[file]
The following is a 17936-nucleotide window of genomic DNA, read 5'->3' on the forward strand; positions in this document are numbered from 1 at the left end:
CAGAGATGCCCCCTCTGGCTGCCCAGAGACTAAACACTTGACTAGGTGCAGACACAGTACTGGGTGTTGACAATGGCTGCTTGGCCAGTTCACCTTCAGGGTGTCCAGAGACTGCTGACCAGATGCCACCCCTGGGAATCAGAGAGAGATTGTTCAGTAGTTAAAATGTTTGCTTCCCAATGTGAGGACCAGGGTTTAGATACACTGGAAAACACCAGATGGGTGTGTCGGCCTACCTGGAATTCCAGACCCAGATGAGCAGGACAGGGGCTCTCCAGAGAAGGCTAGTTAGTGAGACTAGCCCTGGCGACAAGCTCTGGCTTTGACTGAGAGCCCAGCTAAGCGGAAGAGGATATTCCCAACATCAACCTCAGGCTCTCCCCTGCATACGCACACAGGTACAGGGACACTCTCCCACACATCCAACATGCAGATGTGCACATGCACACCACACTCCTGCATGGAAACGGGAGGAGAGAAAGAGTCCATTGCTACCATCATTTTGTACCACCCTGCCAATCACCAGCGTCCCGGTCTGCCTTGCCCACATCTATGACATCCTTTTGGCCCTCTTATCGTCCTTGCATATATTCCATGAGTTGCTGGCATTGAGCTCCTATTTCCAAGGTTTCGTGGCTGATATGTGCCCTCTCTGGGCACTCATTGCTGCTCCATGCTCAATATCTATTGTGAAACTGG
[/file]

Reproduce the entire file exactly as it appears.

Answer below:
The following is a 17936-nucleotide window of genomic DNA, read 5'->3' on the forward strand; positions in this document are numbered from 1 at the left end:
CAGAGATGCCCCCTCTGGCTGCCCAGAGACTAAACACTTGACTAGGTGCAGACACAGTACTGGGTGTTGACAATGGCTGCTTGGCCAGTTCACCTTCAGGGTGTCCAGAGACTGCTGACCAGATGCCACCCCTGGGAATCAGAGAGAGATTGTTCAGTAGTTAAAATGTTTGCTTCCCAATGTGAGGACCAGGGTTTAGATACACTGGAAAACACCAGATGGGTGTGTCGGCCTACCTGGAATTCCAGACCCAGATGAGCAGGACAGGGGCTCTCCAGAGAAGGCTAGTTAGTGAGACTAGCCCTGGCGACAAGCTCTGGCTTTGACTGAGAGCCCAGCTAAGCGGAAGAGGATATTCCCAACATCAACCTCAGGCTCTCCCCTGCATACGCACACAGGTACAGGGACACTCTCCCACACATCCAACATGCAGATGTGCACATGCACACCACACTCCTGCATGGAAACGGGAGGAGAGAAAGAGTCCATTGCTACCATCATTTTGTACCACCCTGCCAATCACCAGCGTCCCGGTCTGCCTTGCCCACATCTATGACATCCTTTTGGCCCTCTTATCGTCCTTGCATATATTCCATGAGTTGCTGGCATTGAGCTCCTATTTCCAAGGTTTCGTGGCTGATATGTGCCCTCTCTGGGCACTCATTGCTGCTCCATGCTCAATATCTATTGTGAAACTGG